State Dept. Confusion on Middle East Arms Policy Stirs Washington
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State Dept. Confusion on Middle East Arms Policy Stirs Washington

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Congressional circles were stirred today by the confusion in the State Department regarding the United States arms policy for Israel and the Arab countries which was brought to light this week-end in dramatic developments in which an embargo on arms shipment to the Middle East imposed in the early morning hours Friday was lifted late yesterday.

The lifting of the embargo released for shipment to Saudi Arabia 18 modern American army tanks valued at more than $100,000 each. Only a day before, these tanks were prevented from leaving the port of Brooklyn, by a ban, announced by the State Department, temporarily suspending arms export licenses for the Middle East area.

Yesterday’s sudden removal of the ban followed careful consultations with President Eisenhower, as did its imposition 36 hours earlier. The matter was discussed virtually all day Saturday by top State Department officials. Developments also included a meeting of Acting Secretary of State Herbert Hoover, Jr., with chairman Walter F. George of the Senate Foreign Relations Committee. Sen. George earlier demanded a Senate investigation of the arms question. In a statement announcing yesterday’s decision, the State Department made known that the situation has been restored to what it was on Thursday before the embargo was placed on the tank shipment to Saudi Arabia.


The lifting of the embargo, State Department spokesman Lincoln White emphasized, is not related to Israel’s pending application to buy some $50,000,000 worth of arms to balance the flow of Communist munitions to the Arabs. The State Department said in its statement that “limited arms deliveries has from time to time been authorized to the Arab states and to Israel.” However, Israel sources maintained today that Israel received no heavy arms from the United States. It is understood that arms export licenses approved so far for Israel authorize about $110,000 worth of militarily unimportant spare parts for automotive and aircraft equipment, none of it in the weapons category.

Meanwhile, it was learned here today that the United States has sold to Saudi Arabia not only tanks but also bombing planes. It was reported that about 100 shipments of arms to Arab countries have been made from the United States during the last six months. The Saudi Arabian Ambassador yesterday conferred with George V. Allen, Assistant Secretary of State for Near Eastern Affairs. Informed sources reported that the Ambassador told the State Department that unless the tanks were shipped Saudi Arabia might turn to the Communist bloc for such equipment and might also question the wisdom of extending an agreement allowing the United States Air Force to use a Saudi Arabian base.


The State Department version of the Saudi Arabian tank issue follows: “On the evening of February 16, when numerous inquiries were made concerning the tank shipment about to leave New York harbor, it was decided to suspend all outstanding export licenses for the area in question pending an examination to assure that such exports were being made in compliance with pertinent laws and regulations; and were in conformity with the policies of the U. S. with respect to the maintenance of peace and stability in the area. This examination has taken place and it was confirmed that all licenses conformed with the above criteria.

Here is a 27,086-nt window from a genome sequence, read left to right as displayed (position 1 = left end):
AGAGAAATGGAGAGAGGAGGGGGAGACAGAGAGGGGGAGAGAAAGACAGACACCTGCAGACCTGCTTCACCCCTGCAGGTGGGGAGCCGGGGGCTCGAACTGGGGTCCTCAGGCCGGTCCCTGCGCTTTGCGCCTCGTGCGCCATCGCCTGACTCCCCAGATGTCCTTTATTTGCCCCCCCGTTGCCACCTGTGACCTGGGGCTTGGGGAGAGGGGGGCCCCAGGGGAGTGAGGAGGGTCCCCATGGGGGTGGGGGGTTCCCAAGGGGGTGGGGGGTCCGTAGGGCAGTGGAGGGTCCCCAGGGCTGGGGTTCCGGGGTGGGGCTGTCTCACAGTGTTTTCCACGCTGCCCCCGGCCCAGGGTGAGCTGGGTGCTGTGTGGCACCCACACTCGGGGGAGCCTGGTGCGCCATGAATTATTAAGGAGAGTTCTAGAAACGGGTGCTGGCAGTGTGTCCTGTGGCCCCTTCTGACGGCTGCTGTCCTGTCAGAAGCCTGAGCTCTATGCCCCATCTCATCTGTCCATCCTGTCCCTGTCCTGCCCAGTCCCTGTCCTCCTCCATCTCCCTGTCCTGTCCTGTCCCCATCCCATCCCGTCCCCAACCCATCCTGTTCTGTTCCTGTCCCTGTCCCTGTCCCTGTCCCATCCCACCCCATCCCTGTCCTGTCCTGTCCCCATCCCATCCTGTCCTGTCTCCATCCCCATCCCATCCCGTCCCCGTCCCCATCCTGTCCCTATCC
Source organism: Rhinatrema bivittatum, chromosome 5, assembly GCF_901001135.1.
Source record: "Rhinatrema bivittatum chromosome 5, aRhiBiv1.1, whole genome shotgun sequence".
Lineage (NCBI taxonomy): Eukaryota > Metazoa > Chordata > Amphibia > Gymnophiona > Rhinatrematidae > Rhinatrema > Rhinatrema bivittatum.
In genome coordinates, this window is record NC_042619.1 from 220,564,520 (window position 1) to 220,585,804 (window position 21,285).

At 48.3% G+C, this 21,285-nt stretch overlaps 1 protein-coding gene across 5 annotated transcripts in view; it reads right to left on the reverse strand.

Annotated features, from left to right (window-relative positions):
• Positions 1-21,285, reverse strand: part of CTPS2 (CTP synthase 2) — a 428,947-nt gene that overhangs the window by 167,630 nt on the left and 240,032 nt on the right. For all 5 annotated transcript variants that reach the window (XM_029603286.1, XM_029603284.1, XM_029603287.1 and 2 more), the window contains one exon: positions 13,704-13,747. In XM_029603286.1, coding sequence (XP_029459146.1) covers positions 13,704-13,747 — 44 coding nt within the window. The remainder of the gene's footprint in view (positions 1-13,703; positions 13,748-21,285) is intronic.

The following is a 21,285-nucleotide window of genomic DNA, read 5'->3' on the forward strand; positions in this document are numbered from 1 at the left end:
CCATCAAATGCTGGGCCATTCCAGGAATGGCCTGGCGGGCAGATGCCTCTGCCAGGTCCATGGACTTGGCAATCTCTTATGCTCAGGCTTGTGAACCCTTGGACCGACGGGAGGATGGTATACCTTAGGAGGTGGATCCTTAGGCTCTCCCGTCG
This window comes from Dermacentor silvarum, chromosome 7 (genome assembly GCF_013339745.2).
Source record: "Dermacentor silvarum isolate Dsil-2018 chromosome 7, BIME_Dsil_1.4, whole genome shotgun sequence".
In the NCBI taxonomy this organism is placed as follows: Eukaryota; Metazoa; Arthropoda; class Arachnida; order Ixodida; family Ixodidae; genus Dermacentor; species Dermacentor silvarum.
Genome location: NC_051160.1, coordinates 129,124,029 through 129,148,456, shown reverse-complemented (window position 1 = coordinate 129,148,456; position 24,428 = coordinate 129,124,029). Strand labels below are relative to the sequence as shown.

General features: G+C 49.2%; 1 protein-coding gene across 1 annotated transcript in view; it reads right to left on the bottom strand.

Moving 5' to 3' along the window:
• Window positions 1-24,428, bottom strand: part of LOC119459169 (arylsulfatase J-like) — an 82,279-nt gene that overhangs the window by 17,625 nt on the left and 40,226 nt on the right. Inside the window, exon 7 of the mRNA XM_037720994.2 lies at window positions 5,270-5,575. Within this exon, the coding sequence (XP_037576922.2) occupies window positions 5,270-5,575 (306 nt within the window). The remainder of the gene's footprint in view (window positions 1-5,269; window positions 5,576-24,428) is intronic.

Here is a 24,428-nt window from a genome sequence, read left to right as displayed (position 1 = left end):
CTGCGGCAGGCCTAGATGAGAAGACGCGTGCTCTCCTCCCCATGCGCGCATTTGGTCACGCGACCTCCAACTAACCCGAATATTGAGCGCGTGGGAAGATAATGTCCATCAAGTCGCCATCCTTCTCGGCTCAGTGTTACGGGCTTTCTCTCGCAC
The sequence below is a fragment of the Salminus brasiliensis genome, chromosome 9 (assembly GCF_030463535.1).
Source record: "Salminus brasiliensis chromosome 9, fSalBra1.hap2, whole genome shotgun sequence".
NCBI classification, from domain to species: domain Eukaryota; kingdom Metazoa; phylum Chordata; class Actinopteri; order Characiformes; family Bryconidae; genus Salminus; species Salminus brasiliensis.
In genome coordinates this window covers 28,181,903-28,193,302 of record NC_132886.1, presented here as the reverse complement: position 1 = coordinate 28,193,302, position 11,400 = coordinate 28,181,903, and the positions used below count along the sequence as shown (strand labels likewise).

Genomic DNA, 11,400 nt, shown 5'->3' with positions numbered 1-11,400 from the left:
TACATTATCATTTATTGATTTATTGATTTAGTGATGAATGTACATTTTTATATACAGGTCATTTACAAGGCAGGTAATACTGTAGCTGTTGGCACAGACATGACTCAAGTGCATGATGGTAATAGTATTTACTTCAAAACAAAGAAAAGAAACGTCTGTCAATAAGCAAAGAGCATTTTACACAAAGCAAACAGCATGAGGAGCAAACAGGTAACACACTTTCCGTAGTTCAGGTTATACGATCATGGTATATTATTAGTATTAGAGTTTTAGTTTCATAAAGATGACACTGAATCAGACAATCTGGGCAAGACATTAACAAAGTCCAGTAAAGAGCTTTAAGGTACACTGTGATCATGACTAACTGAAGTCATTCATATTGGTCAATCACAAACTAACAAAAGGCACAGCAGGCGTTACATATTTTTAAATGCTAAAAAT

The President has therefore decided to permit the export of those items covered by outstanding valid export licenses for the Arab states and Israel which have not already gone forward. As in the past, outstanding requests for arms which have not been approved and future requests will, of course, be subjected to most careful scrutiny in the light of policies enunciated in the Tripartite Declaration and applicable acts of Congress, and within the context of a continuing review of the situation in the area.”

Declaring that the President was fully advised, currently informed, and that he “fully approves” of the statement issued, the State Department added: “The U. S. has since August of last year authorized licenses covering a total of less than $16,000,000 for the Near East countries in question, much of the material already having been shipped. A substantial part of this involves spare parts, communications equipment and miscellaneous small items for maintenance and other purposes. It also includes commercial aircraft and parts. All presently outstanding licenses, which include the shipments now in New York harbor, are within this total.

“During the past year numerous applications were received by the U. S. from countries in that area for large quantities of arms. These requests totalled more than $150,000,000. When the massive shipments of arms by the Soviet bloc to the Near East was confirmed in September of last year, it was a clear signal for the starting of an arms race that would increase the danger of war in the area. The U. S. is maintaining a continuous review of the whole question of Near East arms shipments, and no action has been taken to authorize any of these large requests.”

Spokesman Lincoln White said the Israel and Arab governments will be informed of yesterday’s decision. No meetings were held with the British or French on the decision, he said.

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